Sense and Sensibility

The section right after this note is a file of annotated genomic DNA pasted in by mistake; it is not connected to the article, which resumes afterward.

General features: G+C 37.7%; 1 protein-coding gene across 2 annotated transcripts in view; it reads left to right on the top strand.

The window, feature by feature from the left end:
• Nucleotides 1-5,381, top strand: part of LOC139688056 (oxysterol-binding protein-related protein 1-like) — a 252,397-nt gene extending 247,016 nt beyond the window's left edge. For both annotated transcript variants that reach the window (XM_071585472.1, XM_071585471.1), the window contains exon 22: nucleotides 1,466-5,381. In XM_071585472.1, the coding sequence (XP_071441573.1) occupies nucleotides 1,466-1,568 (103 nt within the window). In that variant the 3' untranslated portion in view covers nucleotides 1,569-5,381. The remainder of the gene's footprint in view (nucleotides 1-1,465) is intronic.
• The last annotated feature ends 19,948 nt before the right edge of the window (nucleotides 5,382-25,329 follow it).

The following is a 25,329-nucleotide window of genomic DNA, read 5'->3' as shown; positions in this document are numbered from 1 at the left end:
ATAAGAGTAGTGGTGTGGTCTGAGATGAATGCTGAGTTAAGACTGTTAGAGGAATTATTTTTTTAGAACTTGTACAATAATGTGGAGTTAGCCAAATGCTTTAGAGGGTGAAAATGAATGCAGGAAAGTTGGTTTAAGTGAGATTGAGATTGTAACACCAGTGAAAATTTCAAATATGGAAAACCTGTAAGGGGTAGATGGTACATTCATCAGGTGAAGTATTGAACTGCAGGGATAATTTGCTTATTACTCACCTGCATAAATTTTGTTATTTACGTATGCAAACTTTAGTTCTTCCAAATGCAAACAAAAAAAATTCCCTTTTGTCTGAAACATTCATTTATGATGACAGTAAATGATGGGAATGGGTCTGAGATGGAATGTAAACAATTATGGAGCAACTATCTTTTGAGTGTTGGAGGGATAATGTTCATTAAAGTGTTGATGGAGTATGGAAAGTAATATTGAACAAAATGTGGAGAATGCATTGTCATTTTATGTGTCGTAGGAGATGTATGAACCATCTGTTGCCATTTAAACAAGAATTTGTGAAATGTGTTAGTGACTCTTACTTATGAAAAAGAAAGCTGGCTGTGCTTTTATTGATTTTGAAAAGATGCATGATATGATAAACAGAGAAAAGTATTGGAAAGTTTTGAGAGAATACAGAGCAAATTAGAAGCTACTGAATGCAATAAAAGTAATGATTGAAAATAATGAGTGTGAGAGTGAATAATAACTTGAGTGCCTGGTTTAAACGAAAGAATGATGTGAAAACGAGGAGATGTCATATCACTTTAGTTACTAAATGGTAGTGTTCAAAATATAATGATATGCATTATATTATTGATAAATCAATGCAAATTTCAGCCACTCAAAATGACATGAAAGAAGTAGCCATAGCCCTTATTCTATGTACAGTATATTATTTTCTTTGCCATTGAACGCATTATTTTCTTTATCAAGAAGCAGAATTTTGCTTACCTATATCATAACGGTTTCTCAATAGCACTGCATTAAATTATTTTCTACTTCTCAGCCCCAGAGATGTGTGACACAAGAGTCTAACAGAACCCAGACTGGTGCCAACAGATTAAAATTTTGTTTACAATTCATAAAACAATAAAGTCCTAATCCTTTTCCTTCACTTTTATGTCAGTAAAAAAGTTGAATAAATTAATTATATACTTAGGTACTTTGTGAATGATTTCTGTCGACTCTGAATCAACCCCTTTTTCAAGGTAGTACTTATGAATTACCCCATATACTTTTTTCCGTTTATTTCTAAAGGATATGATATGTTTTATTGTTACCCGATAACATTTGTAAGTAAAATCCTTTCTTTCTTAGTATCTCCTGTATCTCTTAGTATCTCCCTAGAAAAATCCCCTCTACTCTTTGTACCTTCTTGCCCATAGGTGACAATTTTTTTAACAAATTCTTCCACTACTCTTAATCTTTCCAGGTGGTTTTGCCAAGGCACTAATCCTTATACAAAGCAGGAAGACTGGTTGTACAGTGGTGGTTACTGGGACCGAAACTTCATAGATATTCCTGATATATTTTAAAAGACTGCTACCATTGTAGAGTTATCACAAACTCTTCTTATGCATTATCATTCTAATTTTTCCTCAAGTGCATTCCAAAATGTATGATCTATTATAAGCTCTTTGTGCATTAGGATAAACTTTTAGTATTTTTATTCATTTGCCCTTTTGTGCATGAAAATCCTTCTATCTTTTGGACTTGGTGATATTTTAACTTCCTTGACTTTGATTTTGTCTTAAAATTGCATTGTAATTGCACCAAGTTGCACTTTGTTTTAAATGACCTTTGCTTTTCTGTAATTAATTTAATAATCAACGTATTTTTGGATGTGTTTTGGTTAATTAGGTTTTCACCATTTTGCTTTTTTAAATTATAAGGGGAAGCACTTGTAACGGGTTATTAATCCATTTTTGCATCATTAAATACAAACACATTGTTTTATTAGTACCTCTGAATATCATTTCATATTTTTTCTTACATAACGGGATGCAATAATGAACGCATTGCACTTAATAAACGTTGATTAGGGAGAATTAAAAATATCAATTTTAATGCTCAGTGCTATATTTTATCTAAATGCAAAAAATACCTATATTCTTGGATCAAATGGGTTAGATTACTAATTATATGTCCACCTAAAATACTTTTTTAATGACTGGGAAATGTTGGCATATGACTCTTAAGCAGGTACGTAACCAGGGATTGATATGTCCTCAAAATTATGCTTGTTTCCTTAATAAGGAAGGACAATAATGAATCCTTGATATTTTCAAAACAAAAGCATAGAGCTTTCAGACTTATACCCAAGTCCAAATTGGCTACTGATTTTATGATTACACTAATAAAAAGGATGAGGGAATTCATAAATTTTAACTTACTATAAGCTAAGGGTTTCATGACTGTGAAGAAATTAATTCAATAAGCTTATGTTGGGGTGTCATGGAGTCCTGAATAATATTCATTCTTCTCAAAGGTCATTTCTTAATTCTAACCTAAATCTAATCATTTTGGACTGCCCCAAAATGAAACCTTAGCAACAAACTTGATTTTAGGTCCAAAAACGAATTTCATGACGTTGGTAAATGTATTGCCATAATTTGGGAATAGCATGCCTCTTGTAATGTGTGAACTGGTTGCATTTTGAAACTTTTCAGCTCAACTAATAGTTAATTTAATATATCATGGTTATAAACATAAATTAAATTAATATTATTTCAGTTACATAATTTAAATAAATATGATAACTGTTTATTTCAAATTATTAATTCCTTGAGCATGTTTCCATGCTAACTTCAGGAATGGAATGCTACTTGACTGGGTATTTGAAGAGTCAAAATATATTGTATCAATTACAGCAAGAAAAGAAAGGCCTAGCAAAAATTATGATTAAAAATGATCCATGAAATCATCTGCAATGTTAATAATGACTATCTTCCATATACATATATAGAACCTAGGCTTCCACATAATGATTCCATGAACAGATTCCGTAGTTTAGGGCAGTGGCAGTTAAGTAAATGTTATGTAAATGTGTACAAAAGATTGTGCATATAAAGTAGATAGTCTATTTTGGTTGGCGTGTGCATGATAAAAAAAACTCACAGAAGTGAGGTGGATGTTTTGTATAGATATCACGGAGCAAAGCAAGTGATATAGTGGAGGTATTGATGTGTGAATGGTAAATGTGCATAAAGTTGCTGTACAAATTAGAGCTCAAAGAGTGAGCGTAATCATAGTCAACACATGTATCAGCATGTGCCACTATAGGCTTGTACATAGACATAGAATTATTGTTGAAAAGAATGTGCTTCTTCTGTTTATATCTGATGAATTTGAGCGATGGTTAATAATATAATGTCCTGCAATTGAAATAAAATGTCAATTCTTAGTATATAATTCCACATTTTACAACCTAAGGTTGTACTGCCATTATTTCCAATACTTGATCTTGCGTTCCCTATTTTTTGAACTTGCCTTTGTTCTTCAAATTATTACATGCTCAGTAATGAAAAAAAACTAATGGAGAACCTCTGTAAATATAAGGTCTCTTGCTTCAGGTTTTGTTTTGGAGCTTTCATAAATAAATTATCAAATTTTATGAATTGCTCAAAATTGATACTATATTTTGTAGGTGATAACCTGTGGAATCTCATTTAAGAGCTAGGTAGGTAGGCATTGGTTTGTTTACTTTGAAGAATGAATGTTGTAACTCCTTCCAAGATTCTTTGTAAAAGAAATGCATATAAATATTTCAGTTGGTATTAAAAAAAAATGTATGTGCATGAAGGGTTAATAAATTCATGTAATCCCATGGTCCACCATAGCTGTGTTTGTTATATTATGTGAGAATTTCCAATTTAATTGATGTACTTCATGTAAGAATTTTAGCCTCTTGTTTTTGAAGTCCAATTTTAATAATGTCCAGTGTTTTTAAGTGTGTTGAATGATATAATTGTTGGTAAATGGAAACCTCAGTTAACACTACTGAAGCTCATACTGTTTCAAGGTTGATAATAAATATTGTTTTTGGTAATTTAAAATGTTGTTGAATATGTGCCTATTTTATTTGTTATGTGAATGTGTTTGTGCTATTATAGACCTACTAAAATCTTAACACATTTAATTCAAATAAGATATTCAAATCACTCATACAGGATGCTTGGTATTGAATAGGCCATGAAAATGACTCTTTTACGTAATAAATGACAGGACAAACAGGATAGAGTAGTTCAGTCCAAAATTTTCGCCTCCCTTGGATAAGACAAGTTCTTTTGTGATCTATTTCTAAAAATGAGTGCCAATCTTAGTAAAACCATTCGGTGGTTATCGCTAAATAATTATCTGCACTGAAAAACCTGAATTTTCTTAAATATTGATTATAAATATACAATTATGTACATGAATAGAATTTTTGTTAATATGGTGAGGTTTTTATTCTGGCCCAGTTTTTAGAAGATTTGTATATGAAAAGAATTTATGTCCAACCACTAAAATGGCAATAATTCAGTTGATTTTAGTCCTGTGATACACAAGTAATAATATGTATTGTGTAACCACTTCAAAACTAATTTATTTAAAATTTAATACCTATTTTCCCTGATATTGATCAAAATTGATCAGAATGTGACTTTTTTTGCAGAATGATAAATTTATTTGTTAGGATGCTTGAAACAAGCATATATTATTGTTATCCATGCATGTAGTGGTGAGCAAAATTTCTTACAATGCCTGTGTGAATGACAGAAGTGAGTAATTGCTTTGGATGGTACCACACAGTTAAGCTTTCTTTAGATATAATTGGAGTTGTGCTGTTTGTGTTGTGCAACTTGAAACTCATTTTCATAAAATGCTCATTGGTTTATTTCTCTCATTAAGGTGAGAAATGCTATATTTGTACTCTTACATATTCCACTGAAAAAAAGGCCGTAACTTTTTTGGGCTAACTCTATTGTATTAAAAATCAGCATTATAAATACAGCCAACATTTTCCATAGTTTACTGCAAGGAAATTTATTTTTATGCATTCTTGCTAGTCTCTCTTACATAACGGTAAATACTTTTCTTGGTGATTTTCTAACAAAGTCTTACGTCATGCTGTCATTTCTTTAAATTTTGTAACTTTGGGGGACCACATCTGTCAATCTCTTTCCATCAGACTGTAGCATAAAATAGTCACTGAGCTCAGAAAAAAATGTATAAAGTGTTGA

Fittingly, the book begins by exposing the great injustice of the English laws of inheritance that leave women helpless unless kindly gentlemen intervene with offers of cottages for rent. The economic question of female/male relationships is never far off page in this book, always nipping at the tea table and tapping at the window. When Mr. Dashwood dies, he leaves the bulk of his estate to his son with clear instructions to take care of his sisters and their mother. The son’s wife persuades him not to settle any amount of money on them, so the three Miss Dashwoods and Mrs. Dashwood trundle off to a cottage on her cousin’s land in Sussex. Naturally, the story involves romance intrigues of the usual Austen sort– lovers who will be cut off without a cent if they don’t marry the person with the biggest fortune, skeletons in closets, the older gent whose constant and enduring love finally breaks through after the ill-fated affair of Willoughby and Marianne. Elinor, the oldest, frets graciously about Edward, especially after she learns of his secret engagement to Lucy. After being cut off by his mother, Edward intends to marry Lucy reluctantly, but Lucy has schemed her way into his brother’s heart, marrying Robert instead (the one with the fortune). Another usual theme for Austen– Edward goes into the church and makes his living on a small parish furnished by Colonel Brandon (the old man who’s in love with Marianne, Elinor’s sister). And of course there’s a major illness and recovery from near death that get everyone’s juices flowing. Austen’s pen and wit never fail to delight and entertain.